total

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English[edit]

Alternative forms[edit]

Etymology[edit]

From Middle English total, from Medieval Latin tōtālis, from tōtus (all, whole, entire), of unknown origin. Perhaps related to Oscan 𐌕𐌏𐌖𐌕𐌏 (touto, community, city-state), Umbrian 𐌕𐌏𐌕𐌀𐌌 (totam, tribe, acc.), Old English þēod (a nation, people, tribe), from Proto-Indo-European *tewtéh₂ (people). More at thede, Dutch.

Pronunciation[edit]

Noun[edit]

total (plural totals)

  1. An amount obtained by the addition of smaller amounts.
    A total of £145 was raised by the bring-and-buy stall.
  2. (informal, mathematics) Sum.
    The total of 4, 5 and 6 is 15.

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Translations[edit]

Derived terms[edit]

Adjective[edit]

total (comparative more total, superlative most total)

  1. Entire; relating to the whole of something.
    • 2013 August 3, “Boundary problems”, The Economist, volume 408, number 8847: 
      Economics is a messy discipline: too fluid to be a science, too rigorous to be an art. Perhaps it is fitting that economists’ most-used metric, gross domestic product (GDP), is a tangle too. GDP measures the total value of output in an economic territory. Its apparent simplicity explains why it is scrutinised down to tenths of a percentage point every month.
    The total book is rubbish from start to finish.   The total number of votes cast is 3,270.
  2. used as an intensifier Complete; absolute.
    He is a total failure.

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Verb[edit]

total (third-person singular simple present totals, present participle totalling in British English, totaling in American English, simple past and past participle totalled in British English, totaled in American English)

  1. (transitive) To add up; to calculate the sum of.
    When we totalled the takings, we always got a different figure.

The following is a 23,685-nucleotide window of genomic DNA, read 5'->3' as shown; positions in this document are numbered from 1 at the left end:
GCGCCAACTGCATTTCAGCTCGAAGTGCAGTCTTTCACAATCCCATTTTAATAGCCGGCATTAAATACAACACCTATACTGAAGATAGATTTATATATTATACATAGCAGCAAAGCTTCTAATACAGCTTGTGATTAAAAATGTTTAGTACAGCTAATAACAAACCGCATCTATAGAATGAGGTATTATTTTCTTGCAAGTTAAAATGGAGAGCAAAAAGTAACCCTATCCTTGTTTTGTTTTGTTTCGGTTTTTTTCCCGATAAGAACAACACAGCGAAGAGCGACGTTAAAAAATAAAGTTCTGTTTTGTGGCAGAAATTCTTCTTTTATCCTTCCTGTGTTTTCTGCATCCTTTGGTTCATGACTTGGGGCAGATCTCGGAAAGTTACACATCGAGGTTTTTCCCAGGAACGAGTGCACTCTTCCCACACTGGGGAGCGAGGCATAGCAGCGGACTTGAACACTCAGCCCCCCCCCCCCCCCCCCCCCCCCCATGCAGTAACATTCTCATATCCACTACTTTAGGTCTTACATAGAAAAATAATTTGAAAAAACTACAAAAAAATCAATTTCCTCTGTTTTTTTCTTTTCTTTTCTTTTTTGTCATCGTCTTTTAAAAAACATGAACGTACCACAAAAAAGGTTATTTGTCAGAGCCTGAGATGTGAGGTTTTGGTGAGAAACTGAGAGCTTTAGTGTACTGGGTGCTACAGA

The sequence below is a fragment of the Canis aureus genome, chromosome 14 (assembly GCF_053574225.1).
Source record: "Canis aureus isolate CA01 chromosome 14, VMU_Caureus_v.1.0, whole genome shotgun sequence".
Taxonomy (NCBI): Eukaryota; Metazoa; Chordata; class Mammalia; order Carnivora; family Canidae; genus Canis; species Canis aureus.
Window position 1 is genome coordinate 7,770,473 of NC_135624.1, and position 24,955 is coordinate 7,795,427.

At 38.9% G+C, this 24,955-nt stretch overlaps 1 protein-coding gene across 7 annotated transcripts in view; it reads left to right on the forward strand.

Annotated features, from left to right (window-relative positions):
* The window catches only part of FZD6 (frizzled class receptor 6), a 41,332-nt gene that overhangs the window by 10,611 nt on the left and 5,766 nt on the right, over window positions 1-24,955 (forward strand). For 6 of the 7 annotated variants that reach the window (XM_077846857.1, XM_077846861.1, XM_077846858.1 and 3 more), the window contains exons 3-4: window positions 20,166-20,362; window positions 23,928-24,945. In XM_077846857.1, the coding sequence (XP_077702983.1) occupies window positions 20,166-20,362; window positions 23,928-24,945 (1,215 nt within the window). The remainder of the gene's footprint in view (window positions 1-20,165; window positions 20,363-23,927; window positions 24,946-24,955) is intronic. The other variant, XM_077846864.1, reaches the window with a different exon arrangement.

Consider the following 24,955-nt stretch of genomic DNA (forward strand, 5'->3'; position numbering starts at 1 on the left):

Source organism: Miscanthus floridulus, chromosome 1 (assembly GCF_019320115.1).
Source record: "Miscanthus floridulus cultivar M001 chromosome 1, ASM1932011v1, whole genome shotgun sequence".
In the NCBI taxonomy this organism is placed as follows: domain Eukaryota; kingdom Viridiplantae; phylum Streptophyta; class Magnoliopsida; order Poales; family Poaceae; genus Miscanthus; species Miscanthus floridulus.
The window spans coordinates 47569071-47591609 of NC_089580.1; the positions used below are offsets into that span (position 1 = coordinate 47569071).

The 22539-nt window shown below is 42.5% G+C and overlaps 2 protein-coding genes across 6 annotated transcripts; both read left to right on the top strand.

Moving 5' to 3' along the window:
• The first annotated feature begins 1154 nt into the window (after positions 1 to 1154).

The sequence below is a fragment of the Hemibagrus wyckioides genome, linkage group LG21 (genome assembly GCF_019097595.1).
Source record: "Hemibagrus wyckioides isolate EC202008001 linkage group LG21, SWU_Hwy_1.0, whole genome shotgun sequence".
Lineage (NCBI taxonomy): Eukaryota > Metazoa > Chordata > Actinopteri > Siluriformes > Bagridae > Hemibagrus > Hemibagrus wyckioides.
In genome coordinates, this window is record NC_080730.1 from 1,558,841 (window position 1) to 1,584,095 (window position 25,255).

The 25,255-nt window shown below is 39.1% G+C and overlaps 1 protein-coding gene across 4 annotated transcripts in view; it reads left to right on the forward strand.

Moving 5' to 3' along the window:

2. To equal a total of; to amount to.
    That totals seven times so far.
  3. (transitive, US, slang) to demolish; to wreck completely. (from total loss)
    Honey, I’m OK, but I’ve totaled the car.
  4. (intransitive) To amount to; to add up to.
    It totals nearly a pound.

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Danish[edit]

Etymology 1[edit]

From French total.

Pronunciation[edit]

  • IPA(key): /totaːl/, [tˢoˈtˢæːˀl]

Adjective[edit]

total (neuter totalt, definite and plural totale)

  1. total

Noun[edit]

total c (singular definite totalen, plural indefinite totaler)

  1. total
Inflection[edit]

Etymology 2[edit]

Compound of to (two) and tal (number).

Pronunciation[edit]

  • IPA(key): /total/, [ˈtˢotˢal]

Noun[edit]

total n (singular definite totallet, plural indefinite totaller)

  1. two
Synonyms[edit]
Inflection[edit]

French[edit]

Pronunciation[edit]

Adjective[edit]

total m (feminine totale, masculine plural totaux, feminine plural totales)

  1. total
  2. perfect

Antonyms[edit]

Noun[edit]

total m (plural totaux)

  1. total

Related terms[edit]

External links[edit]


Portuguese[edit]

Etymology[edit]

From Medieval Latin tōtālis (total), from Latin tōtus (whole) + -ālis (-al).

Pronunciation[edit]

Adjective[edit]

total m, f (plural totais; comparable)

  1. complete; entire (to the greatest extent)
    • 2005, Lya Wyler (translator), J. K. Rowling (English author), Harry Potter e o Enigma do Príncipe (Harry Potter and the Half-Blood Prince), Rocco, page 141:
      Quero conversar com os senhores e exijo sua total e absoluta atenção.
      I want to talk with you and I demand your complete and absolute attention.
  2. total (relating to the whole of something)
    A quantidade total de livros nesta biblioteca é mais de um milhão.
    The total amount of books in this library is more than a million.

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Noun[edit]

total m (plural totais)

  1. total (amount obtained by the addition of smaller amounts)
    O total de livros nesta biblioteca é mais de um milhão.
    The total amount of books in this library is more than a million.

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Spanish[edit]

Etymology[edit]

Medieval Latin tōtālis, from tōtus (“all, whole, entire).

Adjective[edit]

total m, f (plural totales)

  1. total, complete

Adverb[edit]

total

  1. (colloquial) basically, so, in short (used to summarise)
    Total, que no puedo venir.
    Basically, I can't come.

Noun[edit]

total m (plural totales)

  1. total

See also[edit]